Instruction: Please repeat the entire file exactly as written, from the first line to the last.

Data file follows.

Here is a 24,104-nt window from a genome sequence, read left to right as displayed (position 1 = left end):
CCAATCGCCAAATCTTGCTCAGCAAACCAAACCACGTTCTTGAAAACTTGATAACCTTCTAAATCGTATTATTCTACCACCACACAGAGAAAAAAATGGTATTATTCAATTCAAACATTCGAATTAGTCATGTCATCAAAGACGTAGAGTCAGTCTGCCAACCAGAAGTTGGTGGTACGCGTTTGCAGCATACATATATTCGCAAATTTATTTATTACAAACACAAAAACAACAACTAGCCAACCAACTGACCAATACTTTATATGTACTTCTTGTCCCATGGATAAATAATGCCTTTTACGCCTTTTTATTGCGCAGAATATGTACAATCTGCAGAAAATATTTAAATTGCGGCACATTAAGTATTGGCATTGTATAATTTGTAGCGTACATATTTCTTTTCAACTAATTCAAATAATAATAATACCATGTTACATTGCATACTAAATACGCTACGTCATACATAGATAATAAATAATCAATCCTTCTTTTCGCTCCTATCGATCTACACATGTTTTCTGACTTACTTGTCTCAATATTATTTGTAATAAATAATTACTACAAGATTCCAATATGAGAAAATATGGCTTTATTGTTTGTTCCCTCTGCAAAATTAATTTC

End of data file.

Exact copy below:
Here is a 24,104-nt window from a genome sequence, read left to right as displayed (position 1 = left end):
CCAATCGCCAAATCTTGCTCAGCAAACCAAACCACGTTCTTGAAAACTTGATAACCTTCTAAATCGTATTATTCTACCACCACACAGAGAAAAAAATGGTATTATTCAATTCAAACATTCGAATTAGTCATGTCATCAAAGACGTAGAGTCAGTCTGCCAACCAGAAGTTGGTGGTACGCGTTTGCAGCATACATATATTCGCAAATTTATTTATTACAAACACAAAAACAACAACTAGCCAACCAACTGACCAATACTTTATATGTACTTCTTGTCCCATGGATAAATAATGCCTTTTACGCCTTTTTATTGCGCAGAATATGTACAATCTGCAGAAAATATTTAAATTGCGGCACATTAAGTATTGGCATTGTATAATTTGTAGCGTACATATTTCTTTTCAACTAATTCAAATAATAATAATACCATGTTACATTGCATACTAAATACGCTACGTCATACATAGATAATAAATAATCAATCCTTCTTTTCGCTCCTATCGATCTACACATGTTTTCTGACTTACTTGTCTCAATATTATTTGTAATAAATAATTACTACAAGATTCCAATATGAGAAAATATGGCTTTATTGTTTGTTCCCTCTGCAAAATTAATTTC